UnitedHealth CEO savaged for failings in massive cyberattack on health care: Oklahoma Sen. James Lankford asked for a ‘target time when everyone will be made completely whole.’ Capitol Hill lawmakers from both parties on Wednesday grilled UnitedHealth Group’s CEO over the largest-ever cyberattack on the U.S. health care industry, which has crippled payments to providers and pharmacies and left millions of patients clueless about whether their information is now on the dark web. [Oklahoma Voice]

Tribal Nations News

Chickasaw leaders, Lankford discuss next steps with FEMA officials following deadly Oklahoma tornadoes: FEMA officials visited the city of Sulphur to assess the damage from Saturday’s storm and offer help to those affected. They also met with Chickasaw Gov. Bill Anoatubby and Sen. James Lankford at the Artesian Hotel to discuss the current situation in Sulphur. [KOSU]

Osage Nation police investigate historic landmark vandalism: Osage Nation police are investigating damage to the Million Dollar Elm in Pawhuska discovered earlier this week. [KOSU]

Tribal election previews: Ponca, Ottawa and Kiowa citizens set to vote: With 38 federally recognized tribal governments, Oklahoma tribal elections are almost always in the works, and this month will feature a Star Wars Day election in the Kiowa and Ottawa tribes on May 4 and a May 18 election for the Ponca Tribe of Oklahoma. [NonDoc]

Voting and Election News

How do you counter misinformation? Critical thinking is step one: Late last year, in the days before the Slovakian parliamentary elections, two viral audio clips threatened to derail the campaign of a pro-Western, liberal party leader named Michal Šimečka. The first was a clip of Šimečka announcing he wanted to double the price of beer, which, in a nation known for its love of lagers and pilsners, is not exactly a popular policy position. [NPR/KOSU]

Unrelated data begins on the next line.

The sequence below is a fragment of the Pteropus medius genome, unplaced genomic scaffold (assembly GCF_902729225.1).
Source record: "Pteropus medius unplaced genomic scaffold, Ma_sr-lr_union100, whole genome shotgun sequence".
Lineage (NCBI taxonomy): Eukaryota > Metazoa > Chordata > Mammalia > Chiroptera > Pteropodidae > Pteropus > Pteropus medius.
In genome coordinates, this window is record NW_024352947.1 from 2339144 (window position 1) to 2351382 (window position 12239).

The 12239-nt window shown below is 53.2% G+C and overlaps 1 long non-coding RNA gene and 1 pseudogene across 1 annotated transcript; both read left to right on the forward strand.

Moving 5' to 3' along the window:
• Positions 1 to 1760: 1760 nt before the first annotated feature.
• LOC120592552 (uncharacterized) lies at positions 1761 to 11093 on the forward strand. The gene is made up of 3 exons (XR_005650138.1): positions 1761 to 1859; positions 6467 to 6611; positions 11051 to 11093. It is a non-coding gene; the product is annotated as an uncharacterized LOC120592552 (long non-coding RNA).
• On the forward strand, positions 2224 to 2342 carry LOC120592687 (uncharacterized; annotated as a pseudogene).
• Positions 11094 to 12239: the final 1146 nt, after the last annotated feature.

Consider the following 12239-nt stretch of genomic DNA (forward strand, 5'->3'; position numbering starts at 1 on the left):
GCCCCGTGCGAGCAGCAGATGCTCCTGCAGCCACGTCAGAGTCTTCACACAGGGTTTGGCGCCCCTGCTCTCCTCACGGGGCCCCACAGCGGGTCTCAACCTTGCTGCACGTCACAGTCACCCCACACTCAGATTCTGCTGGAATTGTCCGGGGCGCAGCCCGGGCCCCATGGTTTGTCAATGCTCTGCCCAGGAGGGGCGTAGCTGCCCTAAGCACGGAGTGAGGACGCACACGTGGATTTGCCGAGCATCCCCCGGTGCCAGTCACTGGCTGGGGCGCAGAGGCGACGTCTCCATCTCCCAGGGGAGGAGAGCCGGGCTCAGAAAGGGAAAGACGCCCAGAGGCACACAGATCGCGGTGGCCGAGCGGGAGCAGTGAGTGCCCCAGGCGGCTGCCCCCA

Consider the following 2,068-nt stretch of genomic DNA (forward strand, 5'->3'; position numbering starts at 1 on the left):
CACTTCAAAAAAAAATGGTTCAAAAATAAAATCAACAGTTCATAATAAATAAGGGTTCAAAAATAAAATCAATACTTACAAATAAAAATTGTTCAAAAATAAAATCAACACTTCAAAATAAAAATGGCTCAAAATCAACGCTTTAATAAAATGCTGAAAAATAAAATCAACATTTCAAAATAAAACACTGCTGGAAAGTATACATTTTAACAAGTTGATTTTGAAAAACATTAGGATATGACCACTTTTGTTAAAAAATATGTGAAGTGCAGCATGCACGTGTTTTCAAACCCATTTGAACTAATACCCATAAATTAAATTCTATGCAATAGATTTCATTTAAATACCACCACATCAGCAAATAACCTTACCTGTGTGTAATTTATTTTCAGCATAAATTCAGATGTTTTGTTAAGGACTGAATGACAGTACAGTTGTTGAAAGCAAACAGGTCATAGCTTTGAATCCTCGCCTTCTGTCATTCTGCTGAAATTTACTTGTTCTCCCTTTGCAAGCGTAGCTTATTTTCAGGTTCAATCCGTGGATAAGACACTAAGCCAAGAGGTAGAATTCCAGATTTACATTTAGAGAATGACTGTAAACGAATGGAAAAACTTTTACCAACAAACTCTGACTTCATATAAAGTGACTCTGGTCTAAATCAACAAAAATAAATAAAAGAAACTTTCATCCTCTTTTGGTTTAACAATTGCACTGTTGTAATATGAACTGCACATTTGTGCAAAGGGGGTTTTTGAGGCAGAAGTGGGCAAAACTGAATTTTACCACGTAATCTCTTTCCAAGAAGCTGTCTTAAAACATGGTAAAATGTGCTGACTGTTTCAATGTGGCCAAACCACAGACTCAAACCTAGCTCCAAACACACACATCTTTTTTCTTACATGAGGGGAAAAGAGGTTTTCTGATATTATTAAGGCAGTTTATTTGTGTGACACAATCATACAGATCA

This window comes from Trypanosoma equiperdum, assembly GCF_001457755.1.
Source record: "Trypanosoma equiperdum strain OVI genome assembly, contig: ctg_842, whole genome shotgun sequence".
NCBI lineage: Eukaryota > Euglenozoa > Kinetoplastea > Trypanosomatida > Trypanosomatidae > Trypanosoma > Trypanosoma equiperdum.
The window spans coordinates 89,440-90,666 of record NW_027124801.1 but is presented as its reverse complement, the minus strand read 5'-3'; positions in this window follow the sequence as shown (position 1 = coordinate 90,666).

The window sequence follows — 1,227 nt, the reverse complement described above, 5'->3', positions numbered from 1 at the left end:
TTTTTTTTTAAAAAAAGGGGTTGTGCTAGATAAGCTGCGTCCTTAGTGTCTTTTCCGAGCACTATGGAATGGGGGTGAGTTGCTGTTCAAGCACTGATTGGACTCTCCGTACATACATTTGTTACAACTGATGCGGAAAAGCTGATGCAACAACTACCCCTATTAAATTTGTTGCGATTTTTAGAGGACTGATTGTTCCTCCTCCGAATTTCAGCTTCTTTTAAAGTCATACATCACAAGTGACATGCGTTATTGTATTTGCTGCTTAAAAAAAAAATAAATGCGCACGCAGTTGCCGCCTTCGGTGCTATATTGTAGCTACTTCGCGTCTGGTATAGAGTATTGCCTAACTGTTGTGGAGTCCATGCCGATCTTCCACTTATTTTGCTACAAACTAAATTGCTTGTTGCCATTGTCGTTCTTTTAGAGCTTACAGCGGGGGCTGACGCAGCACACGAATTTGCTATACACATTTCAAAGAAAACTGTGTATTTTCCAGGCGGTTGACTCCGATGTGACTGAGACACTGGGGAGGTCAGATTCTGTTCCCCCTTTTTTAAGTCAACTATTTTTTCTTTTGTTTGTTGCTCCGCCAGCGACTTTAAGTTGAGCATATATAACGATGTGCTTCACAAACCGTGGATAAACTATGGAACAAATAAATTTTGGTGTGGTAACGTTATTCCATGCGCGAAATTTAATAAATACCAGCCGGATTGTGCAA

Health News

How Oklahoma’s transition to managed Medicaid happened and what’s next: Most of Oklahoma’s Medicaid population is transitioning to managed care. This means that instead of the Oklahoma Health Care Authority paying providers directly, it’s paying private companies to coordinate some enrollees’ care. [StateImpact Oklahoma / KOSU]

Mammograms should start at age 40, new guidelines recommend: Final guidelines released Tuesday from the U.S. Preventive Services Taskforce urge all people assigned female at birth to get screened for breast cancer every other year, starting at age 40. [KOSU]

Why are Alpha-Gal cases increasing in Oklahoma? What to know about the tick-caused allergy: Alpha-gal syndrome is an allergic condition — also known as alpha-gal allergy, red meat allergy, or tick bite meat allergy — associated with a bite from a lone star tick. A study released by the CDC in 2023 revealed that Oklahoma has some of the highest rates of alpha-gal syndrome in the country, specifically northeast Oklahoma. [The Oklahoman]

Criminal Justice News

Ahead of Southern Baptist Convention meeting, national leader gives abuse task force updates: Churches in the Southern Baptist Convention will need ongoing aid to prevent sex abuse and effectively respond to abuse allegations, one of the denomination’s leaders said during a recent visit to Oklahoma. [The Oklahoman]

‘Baseball caps’ and ‘beans’: How deciphering code words unearthed an Oklahoma drug trafficking ring:  The two-year investigation culminated earlier this month when an Oklahoma City federal judge sentenced Antonio Ortiz Herrera, 46, of Edmond, to 22 years in federal prison for his role in a drug trafficking organization responsible for distributing hundreds of kilograms of methamphetamine and cocaine throughout the United States. [The Oklahoman]

City Council discusses latest version of sidewalk obstruction ordinance amendment: More than a year and a half after it was tabled, city councilors on Wednesday resumed their discussion of a proposed ordinance amendment originally intended to address complaints about homeless people blocking sidewalks and other rights of way. [Tulsa World]

Tulsa County juvenile detention officer arrested, accused of child human trafficking: A Tulsa County Juvenile detention officer has been arrested for allegedly having sexual relations with one of the juveniles. Jonathan Hines has been charged with child human trafficking, taking a cell phone into a jail, and destroying evidence. [KTUL]

Opinion: Three Tulsa City Councilor say ‘enough’ to rising domestic violence problem in Oklahoma: Oklahoma ranks first in the nation for domestic violence. A 2023 study found that Tulsa County saw a dramatic escalation in incidences of domestic violence in recent years. In 2022, 911 received 17,000 domestic abuse calls, and police made 1,200 domestic abuse arrests. [Laura Bellis, Lori Decter Wright and Vanessa Hall-Harper / Tulsa World]

Housing & Economic Opportunity News